The Toronto Sun: Driver says he didn’t see cyclist before fatal hit
By TONY BLAIS, COURT BUREAU
Last Updated: 27th October 2009, 4:22am
Despite three witnesses all saying they saw a 77-year-old man riding his bicycle in a crosswalk, the city bylaw officer who fatally struck him claims he never saw the cyclist.
Testifying in his own defence yesterday at his provincial court trial on a charge of making an unsafe left turn, Francis Grosvenor said he didn’t see anyone in the crosswalk as he turned west onto 111 Avenue from Groat Road.
“As I was making my turn, I couldn’t see him,” he said. “I didn’t know I hit him until I saw him on my windshield.”
Court heard Sandor Baracskay, 77, had been riding his bicycle southbound in the crosswalk across 111 Avenue about 7:30 p.m. on Aug. 29, 2008, when he was struck by a left-turning city bylaw car driven by Grosvenor, 33.
Baracskay died in hospital as a result of his injuries four days later.
The drivers of the two vehicles that were directly behind Grosvenor and also turning left at the intersection testified they saw the cyclist in the crosswalk as did a teen who had been skateboarding in a nearby parking lot.
Grosvenor told court the setting sun “could have affected” his vision and said he was not speeding.
“I didn’t see anyone. I looked and didn’t see,” he said.
Under questioning by Judge Peter Ayotte, Grosvenor admitted he was unfamiliar with Groat Road and had earlier missed his turn to get back to the south side, but maintained he was not in a hurry, had done all the usual checks and saw nobody in the crosswalk.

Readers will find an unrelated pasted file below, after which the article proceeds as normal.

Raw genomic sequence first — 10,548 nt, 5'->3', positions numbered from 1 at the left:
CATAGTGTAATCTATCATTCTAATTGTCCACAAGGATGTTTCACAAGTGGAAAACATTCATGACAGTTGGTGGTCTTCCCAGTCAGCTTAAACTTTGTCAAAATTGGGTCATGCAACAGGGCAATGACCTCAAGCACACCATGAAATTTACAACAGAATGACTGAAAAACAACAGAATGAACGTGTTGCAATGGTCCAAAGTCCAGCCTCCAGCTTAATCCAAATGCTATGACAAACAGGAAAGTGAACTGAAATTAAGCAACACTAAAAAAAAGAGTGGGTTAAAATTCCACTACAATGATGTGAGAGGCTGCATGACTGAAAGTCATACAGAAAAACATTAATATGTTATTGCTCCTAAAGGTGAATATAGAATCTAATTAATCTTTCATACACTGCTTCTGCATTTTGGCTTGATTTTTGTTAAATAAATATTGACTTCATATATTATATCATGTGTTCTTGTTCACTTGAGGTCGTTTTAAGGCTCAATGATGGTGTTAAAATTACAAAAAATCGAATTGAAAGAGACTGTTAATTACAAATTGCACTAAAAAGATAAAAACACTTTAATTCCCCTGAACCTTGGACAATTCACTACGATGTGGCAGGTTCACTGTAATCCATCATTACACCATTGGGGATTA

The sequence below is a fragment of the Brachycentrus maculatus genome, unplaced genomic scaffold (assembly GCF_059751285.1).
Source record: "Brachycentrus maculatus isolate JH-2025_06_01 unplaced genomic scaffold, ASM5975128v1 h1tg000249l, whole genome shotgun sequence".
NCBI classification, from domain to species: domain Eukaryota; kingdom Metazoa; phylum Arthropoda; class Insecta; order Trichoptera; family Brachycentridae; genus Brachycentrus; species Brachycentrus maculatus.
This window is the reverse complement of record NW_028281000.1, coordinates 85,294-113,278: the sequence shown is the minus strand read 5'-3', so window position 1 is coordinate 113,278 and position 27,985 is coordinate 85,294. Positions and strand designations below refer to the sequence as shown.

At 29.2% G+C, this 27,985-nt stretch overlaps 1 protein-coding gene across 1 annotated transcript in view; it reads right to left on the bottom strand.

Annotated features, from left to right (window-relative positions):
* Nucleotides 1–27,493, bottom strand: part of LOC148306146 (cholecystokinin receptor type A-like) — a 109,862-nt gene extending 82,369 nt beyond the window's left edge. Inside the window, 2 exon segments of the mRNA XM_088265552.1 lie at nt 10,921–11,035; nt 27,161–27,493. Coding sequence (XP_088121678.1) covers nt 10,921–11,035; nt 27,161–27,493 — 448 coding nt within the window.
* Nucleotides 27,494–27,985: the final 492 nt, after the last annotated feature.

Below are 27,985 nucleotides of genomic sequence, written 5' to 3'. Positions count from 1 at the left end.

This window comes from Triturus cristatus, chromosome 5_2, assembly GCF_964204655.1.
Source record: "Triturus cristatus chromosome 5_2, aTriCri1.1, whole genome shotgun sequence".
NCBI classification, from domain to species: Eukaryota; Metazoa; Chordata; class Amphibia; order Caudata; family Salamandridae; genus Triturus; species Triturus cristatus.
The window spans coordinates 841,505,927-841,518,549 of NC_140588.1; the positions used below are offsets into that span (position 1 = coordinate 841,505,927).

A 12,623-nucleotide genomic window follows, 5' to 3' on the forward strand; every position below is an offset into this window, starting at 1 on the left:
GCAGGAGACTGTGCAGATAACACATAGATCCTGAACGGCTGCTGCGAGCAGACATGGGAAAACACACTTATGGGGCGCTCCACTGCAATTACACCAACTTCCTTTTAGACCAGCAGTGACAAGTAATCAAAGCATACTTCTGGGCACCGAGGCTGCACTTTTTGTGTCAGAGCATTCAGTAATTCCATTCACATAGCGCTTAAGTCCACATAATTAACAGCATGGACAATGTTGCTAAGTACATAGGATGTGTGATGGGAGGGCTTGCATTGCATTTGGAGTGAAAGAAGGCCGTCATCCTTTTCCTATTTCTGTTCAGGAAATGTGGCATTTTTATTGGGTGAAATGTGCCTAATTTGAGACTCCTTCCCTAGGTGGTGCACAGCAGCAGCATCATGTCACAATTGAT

“I don’t know why I didn’t see him,” he said. “It could have been he was moving too fast.”
Further discrepancies in the evidence were that Grosvenor testified it was a turning light, while others said it was a solid green, and Grosvenor told court an ambulance was behind him when it turned out there was another vehicle in between him and the ambulance.
In closing arguments, defence lawyer Allan Fay pointed out the cyclist was contravening a bylaw by being in the crosswalk on a bicycle and suggested the senior had proceeded without any regard for the traffic.
Fay also argued his client had done all due diligence and concluded by saying the death was simply “an accident.”
Crown prosecutor Wayne Gardner argued it was “self-serving” of Grosvenor to testify that he never saw the cyclist in the crosswalk despite three others, including the two drivers directly behind Grosvenor, seeing him.
“I submit Mr. Grosvenor was simply not paying enough attention,” said Gardner.
Ayotte reserved his decision until Dec. 2.
Grosvenor, who is currently working as a security guard, had been employed as a bylaw officer at the time of the collision through a city contract with Paladin Security.